We went from playing inflation-era Monopoly to playing depression-era Monopoly in mid-game.
Sep 29, 2008, Vol. 14, No. 03 • By LAWRENCE B. LINDSEY
Friends and tradesmen, not to mention clients, have all been asking me the same question in the past few weeks. Is this 1929? Are we headed for a depression?
Let's begin with the somewhat reassuring point that even if we are headed for a depression, it will not be like the memories or pictures in history books we have of the 1930s. In 1929, Americans had the per capita GDP of people now living in the Balkans. Today it is five times higher. So even if we have a depression, there won't be any Hoovervilles or soup lines. There may be a massive increase in demands for public assistance and rental housing, but this is hardship, not the privations of the 1930s.
We have learned from what happened back then and from Japan's experience in the 1990s. We will probably not make the same mistakes. We will, however, make other mistakes (and indeed we already have). Although conditions change, the basic human motivations of fear, greed, ignorance, and hubris are enduring.
Keep in mind as we go through these tough times that even the smartest people can be wrong. Isaac Newton lost money in the South Sea Bubble. He not only figured gravity out, but was Master of the Mint, as close to being a central bank governor as one could be back in the seventeenth century. Recognizing the developing bubble, he sold his position. Then, when prices continued to rise, he decided that he must have been mistaken and bought back in just before the top, ultimately losing a small fortune.
More than three centuries have passed, but the model is still the same. A great idea comes along that has some grounding in economic reality: exotic spices from afar; the beauty of tulips; canals as the hot new mode of transport; railroads making canals obsolete; a radio in every home or a car in every garage; the Internet and dot commerce; home prices that can only go up. Those who first pursue the idea make money. They tell their friends, and their friends pile in. More buyers mean higher prices for assets related to the core idea. Lenders, seeing a new idea whose price is rising, lower prudential standards as those investing in that idea have all made money and never defaulted on their loans. Higher asset values means improved balance sheets, a greater feeling of economic security, and so even more willingness by all parties to borrow and lend.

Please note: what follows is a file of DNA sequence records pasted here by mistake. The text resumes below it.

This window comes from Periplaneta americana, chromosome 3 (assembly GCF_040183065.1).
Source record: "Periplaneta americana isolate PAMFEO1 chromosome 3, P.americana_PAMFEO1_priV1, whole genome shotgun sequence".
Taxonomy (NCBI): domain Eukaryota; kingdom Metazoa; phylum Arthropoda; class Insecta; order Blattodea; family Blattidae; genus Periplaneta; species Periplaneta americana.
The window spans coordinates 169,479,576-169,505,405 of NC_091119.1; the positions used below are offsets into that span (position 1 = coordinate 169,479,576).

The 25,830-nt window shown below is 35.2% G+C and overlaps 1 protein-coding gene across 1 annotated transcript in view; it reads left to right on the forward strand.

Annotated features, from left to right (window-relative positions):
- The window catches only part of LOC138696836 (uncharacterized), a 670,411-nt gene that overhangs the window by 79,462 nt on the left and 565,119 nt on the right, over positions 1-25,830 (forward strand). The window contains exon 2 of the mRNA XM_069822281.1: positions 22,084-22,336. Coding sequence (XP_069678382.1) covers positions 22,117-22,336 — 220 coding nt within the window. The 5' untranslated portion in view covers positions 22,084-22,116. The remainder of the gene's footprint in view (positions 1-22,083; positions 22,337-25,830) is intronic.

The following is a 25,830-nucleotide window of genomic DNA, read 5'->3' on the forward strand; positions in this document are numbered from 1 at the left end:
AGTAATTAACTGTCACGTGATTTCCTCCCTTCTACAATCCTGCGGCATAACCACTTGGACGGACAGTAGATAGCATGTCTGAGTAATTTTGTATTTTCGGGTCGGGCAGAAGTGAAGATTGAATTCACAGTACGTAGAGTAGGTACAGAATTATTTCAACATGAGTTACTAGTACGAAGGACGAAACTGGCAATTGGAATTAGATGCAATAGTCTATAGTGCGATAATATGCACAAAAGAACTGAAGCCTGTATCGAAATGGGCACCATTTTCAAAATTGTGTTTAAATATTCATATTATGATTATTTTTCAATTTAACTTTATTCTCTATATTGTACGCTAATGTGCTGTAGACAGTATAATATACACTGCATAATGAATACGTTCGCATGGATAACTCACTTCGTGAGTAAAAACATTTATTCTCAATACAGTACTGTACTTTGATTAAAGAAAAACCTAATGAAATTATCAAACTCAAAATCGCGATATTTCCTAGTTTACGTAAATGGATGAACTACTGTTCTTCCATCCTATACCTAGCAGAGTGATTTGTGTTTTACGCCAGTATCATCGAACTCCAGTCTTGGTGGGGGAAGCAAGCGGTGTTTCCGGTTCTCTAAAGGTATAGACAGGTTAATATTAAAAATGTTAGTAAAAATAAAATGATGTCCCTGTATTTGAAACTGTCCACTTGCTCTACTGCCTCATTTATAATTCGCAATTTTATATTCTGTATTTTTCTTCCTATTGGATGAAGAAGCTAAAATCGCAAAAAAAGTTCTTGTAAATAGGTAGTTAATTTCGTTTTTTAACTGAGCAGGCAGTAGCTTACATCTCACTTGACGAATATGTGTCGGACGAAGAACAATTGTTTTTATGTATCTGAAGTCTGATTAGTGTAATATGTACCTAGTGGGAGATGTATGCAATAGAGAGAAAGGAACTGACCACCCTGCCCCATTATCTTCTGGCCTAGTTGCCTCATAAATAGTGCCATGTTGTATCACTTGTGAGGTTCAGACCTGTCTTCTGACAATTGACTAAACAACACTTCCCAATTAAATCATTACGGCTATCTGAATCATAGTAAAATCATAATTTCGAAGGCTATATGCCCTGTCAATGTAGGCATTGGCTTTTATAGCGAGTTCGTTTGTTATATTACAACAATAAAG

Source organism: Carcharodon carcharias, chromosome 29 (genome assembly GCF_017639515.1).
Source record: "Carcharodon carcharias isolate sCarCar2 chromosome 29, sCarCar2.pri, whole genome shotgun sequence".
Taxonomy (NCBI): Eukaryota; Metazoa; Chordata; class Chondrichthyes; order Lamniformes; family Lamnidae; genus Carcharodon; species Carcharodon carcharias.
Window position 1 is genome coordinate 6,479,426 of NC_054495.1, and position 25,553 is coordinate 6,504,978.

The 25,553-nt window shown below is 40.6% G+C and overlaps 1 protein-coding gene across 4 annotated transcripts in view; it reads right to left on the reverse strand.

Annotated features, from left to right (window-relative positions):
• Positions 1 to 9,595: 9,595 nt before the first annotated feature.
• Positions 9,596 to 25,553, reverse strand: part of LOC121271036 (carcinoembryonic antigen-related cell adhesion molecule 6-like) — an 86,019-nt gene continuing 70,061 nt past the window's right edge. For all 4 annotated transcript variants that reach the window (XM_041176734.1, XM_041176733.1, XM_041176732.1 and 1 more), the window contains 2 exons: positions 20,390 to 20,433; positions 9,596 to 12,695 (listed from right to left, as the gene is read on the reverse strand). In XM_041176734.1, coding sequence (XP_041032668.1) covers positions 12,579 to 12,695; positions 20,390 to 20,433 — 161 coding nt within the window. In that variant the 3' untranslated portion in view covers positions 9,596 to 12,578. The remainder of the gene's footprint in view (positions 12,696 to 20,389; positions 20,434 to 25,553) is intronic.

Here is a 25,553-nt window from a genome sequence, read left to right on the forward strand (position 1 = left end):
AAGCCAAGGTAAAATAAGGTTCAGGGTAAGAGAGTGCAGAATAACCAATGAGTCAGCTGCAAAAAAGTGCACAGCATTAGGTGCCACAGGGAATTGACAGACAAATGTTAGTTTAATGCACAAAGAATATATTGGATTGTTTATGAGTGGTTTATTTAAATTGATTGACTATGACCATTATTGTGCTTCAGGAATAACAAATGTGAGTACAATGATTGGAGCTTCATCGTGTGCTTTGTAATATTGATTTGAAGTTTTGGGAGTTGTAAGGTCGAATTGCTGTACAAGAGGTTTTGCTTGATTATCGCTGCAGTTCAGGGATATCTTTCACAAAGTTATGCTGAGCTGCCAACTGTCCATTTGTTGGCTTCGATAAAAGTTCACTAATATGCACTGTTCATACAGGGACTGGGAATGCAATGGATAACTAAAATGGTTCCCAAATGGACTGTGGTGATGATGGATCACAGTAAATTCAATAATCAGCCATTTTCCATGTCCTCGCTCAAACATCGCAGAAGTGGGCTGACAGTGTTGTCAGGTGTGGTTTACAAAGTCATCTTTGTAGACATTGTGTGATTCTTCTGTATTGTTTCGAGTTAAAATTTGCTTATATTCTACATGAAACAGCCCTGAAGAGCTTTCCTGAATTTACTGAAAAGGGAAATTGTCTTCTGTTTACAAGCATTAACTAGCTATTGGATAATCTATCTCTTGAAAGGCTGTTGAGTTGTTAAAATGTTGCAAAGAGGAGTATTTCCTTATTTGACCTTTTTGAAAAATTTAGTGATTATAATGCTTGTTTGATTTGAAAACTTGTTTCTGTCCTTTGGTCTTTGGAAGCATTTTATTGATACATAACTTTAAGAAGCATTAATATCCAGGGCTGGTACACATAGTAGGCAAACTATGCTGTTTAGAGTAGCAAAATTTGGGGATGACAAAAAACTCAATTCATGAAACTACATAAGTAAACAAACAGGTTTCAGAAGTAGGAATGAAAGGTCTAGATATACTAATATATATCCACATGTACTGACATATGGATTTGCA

We all fell for it again. Who do you think we all are? Geniuses like Newton?
Most readers, I trust, have played the board game Monopoly. But probably few of us actually play by the original rules, which provide insight into hard times. One popular embellishment of the original version is to pool all the money collected from Chance, Community Chest, Income Tax, and Luxury Tax and pay it out to the person who lands on Free Parking. Some expand this further, adding one of every kind of bill (a total of $686) to the take of the lucky player who lands on the space that the original rules designed as a free space where nothing happens. Improvisations like this turn a game originally designed for adults in the hard times of the 1930s into a much faster "Inflation Era" Monopoly, a game in which even children can accumulate cash and have a good time. Indeed, the desire to use the game to teach children the rudiments of money and economics in a manner which is fun is one of the reasons most players end up changing the rules.
The biggest rule change most contemporary players use, though, is to have the bank pay the owners of houses full cost when they sell them back or "liquidate" them. The original rules paid the owners only half. This changes the game completely. Property development becomes a very risky proposition rather than a sure thing. The pace of "economic activity," building houses and hotels, is excruciatingly slow as the money supply in the game is restricted to the income supplied when players pass GO and the risk of losses is high. Then, after a long process of building, just as the game board gets nearly fully developed, an economic accident occurs when one of the more aggressive players hits Street Repairs in Chance or Community Chest and must liquidate his holdings at fifty cents on the dollar. Wealth is destroyed and houses and hotels crumble. Welcome to Depression Monopoly.
I stumbled on this when trying to explain what was happening in the economy to my 16-year-old son with whom I had played many games of Monopoly under the inflation version of the rules. We had found the 1930s version too demoralizing, quit before finishing the game, and resolved that, whenever we played with my younger son, we would use the inflation version, pumping as much money in through Free Parking as possible and definitely giving full price for houses. The American economy has just moved from the Inflation Monopoly rules to the Depression ones in mid-game.